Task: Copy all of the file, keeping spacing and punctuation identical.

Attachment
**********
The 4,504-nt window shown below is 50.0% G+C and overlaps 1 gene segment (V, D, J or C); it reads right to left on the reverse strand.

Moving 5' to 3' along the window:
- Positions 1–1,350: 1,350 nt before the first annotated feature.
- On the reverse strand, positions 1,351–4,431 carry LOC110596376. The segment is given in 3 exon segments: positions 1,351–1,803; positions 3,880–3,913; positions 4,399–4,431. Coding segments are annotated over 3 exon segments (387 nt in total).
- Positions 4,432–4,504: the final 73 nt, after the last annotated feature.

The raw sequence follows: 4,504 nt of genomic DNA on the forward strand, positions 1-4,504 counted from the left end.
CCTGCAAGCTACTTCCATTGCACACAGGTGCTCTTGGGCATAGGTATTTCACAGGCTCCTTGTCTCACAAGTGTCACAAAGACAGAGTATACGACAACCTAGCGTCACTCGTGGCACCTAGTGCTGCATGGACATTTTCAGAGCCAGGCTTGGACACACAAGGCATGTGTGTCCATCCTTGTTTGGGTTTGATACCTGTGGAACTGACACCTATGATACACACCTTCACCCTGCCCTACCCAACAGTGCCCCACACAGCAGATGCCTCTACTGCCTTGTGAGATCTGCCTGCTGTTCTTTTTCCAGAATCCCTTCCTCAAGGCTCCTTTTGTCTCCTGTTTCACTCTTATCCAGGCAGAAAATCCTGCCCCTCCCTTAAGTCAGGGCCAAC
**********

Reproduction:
The 4,504-nt window shown below is 50.0% G+C and overlaps 1 gene segment (V, D, J or C); it reads right to left on the reverse strand.

Moving 5' to 3' along the window:
- Positions 1–1,350: 1,350 nt before the first annotated feature.
- On the reverse strand, positions 1,351–4,431 carry LOC110596376. The segment is given in 3 exon segments: positions 1,351–1,803; positions 3,880–3,913; positions 4,399–4,431. Coding segments are annotated over 3 exon segments (387 nt in total).
- Positions 4,432–4,504: the final 73 nt, after the last annotated feature.

The raw sequence follows: 4,504 nt of genomic DNA on the forward strand, positions 1-4,504 counted from the left end.
CCTGCAAGCTACTTCCATTGCACACAGGTGCTCTTGGGCATAGGTATTTCACAGGCTCCTTGTCTCACAAGTGTCACAAAGACAGAGTATACGACAACCTAGCGTCACTCGTGGCACCTAGTGCTGCATGGACATTTTCAGAGCCAGGCTTGGACACACAAGGCATGTGTGTCCATCCTTGTTTGGGTTTGATACCTGTGGAACTGACACCTATGATACACACCTTCACCCTGCCCTACCCAACAGTGCCCCACACAGCAGATGCCTCTACTGCCTTGTGAGATCTGCCTGCTGTTCTTTTTCCAGAATCCCTTCCTCAAGGCTCCTTTTGTCTCCTGTTTCACTCTTATCCAGGCAGAAAATCCTGCCCCTCCCTTAAGTCAGGGCCAAC